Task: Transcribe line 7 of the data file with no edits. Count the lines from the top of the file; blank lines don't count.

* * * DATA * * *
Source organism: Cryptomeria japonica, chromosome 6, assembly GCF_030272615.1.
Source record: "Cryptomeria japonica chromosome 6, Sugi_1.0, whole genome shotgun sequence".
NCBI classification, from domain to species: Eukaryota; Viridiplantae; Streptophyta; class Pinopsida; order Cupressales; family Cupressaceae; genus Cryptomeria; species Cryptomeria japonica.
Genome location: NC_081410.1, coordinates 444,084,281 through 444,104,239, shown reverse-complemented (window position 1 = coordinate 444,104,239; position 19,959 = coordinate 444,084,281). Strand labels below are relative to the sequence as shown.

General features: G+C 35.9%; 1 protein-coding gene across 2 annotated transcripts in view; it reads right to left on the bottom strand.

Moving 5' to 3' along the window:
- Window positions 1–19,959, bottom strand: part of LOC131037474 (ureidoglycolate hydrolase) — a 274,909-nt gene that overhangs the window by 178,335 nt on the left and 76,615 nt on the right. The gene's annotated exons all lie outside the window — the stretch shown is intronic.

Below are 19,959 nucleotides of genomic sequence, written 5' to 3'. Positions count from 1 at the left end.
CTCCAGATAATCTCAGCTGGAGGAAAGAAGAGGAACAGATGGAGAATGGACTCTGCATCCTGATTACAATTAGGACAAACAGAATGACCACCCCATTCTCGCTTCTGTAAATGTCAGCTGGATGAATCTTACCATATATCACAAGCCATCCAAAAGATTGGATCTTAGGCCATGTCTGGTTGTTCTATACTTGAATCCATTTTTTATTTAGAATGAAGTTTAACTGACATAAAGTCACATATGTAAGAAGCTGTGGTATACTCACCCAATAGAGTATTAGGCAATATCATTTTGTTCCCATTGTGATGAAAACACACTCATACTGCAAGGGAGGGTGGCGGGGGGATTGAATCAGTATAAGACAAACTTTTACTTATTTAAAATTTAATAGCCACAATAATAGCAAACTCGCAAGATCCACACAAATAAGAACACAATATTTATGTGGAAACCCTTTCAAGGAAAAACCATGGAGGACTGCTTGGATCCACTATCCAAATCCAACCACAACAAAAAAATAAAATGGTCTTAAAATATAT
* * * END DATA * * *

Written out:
- Window positions 1–19,959, bottom strand: part of LOC131037474 (ureidoglycolate hydrolase) — a 274,909-nt gene that overhangs the window by 178,335 nt on the left and 76,615 nt on the right. The gene's annotated exons all lie outside the window — the stretch shown is intronic.